In order for the recall petition to go to an election, it must have at least 1,000 valid signatures by 90 days after its approval. The petition has over 1,200 signatures as of Wednesday, April 29, and the committee will collect signatures for one more week before filing, according to Nguyen. After the committee files the petition and the required amount of signatures are validated, a recall election will be scheduled within 60-90 days where district residents can vote on whether to recall Hancock from office or retain him.

Worried about the district’s future, paraprofessional Debbie Likes signed the petition Thursday, April 23, at a signing event at her daughter’s house. In addition to signing events at residents’ homes, petition sponsors have gone to local restaurants and businesses and community functions to publicize the petition and gain signatures.

“I’m concerned about the integrity of our school board and the protection of those who serve,” Likes said. “I’m not accusing anybody particularly of any crimes. I am saying that if protocol is not followed in a Board meeting and it isn’t stopped, and when someone makes comments that are hurtful and derogatory, that shouldn’t be allowed.”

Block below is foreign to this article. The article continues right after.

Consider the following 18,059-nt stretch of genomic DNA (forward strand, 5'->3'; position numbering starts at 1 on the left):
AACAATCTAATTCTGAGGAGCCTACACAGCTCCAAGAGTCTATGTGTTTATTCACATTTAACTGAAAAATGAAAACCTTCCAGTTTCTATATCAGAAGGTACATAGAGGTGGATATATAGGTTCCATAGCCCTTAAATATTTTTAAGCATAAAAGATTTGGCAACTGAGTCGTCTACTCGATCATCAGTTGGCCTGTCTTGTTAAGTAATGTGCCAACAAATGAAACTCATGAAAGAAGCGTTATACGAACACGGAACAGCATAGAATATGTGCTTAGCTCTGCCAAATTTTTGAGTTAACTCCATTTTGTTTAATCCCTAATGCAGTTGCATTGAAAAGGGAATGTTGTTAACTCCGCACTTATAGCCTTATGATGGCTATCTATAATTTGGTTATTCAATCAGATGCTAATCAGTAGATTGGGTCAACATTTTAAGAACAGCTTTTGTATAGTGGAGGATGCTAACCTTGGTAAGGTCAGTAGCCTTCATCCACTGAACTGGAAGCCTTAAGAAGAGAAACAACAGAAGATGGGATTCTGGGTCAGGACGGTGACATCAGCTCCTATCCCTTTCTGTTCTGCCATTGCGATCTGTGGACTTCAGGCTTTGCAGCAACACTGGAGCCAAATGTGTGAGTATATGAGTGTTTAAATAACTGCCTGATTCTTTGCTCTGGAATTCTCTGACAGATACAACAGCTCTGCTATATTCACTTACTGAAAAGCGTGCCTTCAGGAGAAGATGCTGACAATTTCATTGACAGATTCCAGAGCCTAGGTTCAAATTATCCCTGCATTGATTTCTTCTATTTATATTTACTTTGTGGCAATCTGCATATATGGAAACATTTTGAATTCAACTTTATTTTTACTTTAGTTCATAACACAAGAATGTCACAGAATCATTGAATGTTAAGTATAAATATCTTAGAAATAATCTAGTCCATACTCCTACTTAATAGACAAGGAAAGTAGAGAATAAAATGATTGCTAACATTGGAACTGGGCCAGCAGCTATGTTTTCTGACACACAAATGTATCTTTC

Hatley encouraged residents to sign the petition, or at least converse about it, because of how he believes Hancock affects the district.

“There’s evidence out there that [Hancock is] effectively harassing and belittling staff, keeping people from doing their jobs,” Hatley said. “If you’re losing administrators because you’ve got an overzealous Board member … then that’s something the voters should be talking about.”

Stafford still questions this evidence.

“Members of the recall committee have denounced and vilified Mr. Hancock for alleged actions and behavior they freely admit they have not witnessed,” Stafford said. “Because they can, members of the recall committee have leveled very public attacks on the character and public service of Mr. Hancock based upon rumor, hearsay and innuendo.”